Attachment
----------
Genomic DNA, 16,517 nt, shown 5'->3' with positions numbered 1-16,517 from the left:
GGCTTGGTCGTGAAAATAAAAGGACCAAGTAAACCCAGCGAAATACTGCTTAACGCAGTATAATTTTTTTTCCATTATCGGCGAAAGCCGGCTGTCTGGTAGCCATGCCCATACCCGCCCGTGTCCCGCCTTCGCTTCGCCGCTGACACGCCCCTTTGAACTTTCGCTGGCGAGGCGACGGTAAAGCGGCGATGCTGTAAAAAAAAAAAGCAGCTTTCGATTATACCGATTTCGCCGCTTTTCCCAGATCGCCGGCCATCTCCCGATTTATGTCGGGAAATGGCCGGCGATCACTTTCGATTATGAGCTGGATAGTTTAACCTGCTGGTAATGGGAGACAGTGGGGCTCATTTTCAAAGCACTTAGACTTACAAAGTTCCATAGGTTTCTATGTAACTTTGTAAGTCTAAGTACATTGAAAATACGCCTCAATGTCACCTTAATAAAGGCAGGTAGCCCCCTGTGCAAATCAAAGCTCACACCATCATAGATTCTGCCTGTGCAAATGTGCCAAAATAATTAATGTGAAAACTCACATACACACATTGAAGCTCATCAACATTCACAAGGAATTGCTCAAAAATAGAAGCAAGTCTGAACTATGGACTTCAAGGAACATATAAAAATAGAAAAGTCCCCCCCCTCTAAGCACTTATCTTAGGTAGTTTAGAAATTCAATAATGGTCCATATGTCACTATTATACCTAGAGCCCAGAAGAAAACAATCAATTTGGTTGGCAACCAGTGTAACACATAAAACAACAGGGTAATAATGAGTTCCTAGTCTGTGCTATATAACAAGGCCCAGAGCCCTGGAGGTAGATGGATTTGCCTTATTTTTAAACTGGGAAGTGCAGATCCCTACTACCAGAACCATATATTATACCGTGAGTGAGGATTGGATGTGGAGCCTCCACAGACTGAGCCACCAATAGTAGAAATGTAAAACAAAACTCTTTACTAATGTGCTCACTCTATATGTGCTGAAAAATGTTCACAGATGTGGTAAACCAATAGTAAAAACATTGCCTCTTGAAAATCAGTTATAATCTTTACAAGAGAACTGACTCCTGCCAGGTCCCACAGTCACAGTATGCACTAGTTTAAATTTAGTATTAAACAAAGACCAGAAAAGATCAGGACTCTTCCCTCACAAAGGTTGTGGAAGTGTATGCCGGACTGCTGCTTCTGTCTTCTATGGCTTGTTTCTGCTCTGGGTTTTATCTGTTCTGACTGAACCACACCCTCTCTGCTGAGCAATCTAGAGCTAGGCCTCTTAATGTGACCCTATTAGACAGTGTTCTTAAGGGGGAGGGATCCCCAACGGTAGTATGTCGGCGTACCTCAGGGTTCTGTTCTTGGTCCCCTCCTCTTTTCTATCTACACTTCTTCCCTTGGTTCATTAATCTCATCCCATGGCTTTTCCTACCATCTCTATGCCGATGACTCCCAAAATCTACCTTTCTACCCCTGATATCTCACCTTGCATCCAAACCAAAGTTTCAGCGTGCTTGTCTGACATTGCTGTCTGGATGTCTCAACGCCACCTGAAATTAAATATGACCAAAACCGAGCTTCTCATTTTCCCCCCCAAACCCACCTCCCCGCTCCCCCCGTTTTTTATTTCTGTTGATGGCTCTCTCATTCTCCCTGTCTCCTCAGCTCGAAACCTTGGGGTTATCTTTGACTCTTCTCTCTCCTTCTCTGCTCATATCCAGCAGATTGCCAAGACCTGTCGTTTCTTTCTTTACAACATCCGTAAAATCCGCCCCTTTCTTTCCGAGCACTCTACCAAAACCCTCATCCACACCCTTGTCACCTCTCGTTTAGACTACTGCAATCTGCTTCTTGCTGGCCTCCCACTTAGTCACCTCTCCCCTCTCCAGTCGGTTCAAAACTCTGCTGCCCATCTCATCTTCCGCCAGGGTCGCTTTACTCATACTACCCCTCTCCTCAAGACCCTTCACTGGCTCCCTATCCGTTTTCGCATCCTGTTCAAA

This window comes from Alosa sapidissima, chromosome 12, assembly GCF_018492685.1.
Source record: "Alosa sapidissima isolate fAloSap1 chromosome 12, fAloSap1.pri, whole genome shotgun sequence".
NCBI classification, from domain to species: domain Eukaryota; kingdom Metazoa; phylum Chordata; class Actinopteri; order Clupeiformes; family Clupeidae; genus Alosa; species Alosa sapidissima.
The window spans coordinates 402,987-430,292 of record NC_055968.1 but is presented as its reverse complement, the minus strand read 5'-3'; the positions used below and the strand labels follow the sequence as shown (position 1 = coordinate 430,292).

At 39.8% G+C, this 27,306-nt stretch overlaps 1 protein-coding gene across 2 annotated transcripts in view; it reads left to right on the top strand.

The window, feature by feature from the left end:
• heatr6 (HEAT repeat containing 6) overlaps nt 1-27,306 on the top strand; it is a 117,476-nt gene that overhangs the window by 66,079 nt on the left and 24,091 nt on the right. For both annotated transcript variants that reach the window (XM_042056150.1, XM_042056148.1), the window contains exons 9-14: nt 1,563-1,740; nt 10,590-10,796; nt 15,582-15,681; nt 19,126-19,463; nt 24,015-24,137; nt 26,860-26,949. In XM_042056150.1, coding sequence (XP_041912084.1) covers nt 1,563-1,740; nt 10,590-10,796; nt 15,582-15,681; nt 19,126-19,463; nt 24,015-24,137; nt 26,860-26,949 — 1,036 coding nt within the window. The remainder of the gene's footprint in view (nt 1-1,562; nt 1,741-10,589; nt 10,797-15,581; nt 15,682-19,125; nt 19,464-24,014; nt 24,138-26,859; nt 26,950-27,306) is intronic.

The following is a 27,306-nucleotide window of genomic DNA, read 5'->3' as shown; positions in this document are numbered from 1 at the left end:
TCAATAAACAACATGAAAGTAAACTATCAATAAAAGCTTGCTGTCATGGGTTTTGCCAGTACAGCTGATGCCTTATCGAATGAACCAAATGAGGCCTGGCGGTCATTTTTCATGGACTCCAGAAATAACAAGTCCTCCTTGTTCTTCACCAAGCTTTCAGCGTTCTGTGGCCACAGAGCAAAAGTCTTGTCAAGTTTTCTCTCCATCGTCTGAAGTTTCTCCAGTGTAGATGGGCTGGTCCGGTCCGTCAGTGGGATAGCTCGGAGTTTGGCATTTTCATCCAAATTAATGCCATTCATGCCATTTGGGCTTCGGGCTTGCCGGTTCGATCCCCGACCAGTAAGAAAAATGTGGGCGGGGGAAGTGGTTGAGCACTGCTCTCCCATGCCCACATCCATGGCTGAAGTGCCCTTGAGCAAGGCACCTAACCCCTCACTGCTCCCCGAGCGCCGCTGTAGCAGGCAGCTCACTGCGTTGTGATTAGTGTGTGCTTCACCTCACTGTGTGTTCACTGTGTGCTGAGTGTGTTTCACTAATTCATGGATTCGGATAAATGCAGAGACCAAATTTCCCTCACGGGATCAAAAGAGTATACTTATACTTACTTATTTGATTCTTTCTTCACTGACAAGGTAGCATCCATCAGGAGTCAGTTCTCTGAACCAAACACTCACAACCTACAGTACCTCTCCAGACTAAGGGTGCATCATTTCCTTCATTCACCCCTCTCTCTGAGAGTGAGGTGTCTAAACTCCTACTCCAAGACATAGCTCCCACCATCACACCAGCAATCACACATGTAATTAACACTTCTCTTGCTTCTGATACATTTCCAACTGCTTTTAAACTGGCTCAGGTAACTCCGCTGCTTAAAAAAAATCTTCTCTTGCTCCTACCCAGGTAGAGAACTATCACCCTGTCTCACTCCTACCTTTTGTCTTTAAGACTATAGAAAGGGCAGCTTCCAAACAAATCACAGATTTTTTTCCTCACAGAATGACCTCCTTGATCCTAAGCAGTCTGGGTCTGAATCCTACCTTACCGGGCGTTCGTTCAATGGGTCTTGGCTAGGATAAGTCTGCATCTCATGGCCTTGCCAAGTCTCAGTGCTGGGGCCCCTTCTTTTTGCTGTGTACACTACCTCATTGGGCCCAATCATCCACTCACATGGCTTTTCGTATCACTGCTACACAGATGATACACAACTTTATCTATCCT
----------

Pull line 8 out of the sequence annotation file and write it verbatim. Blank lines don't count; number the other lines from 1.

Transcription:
The window, feature by feature from the left end: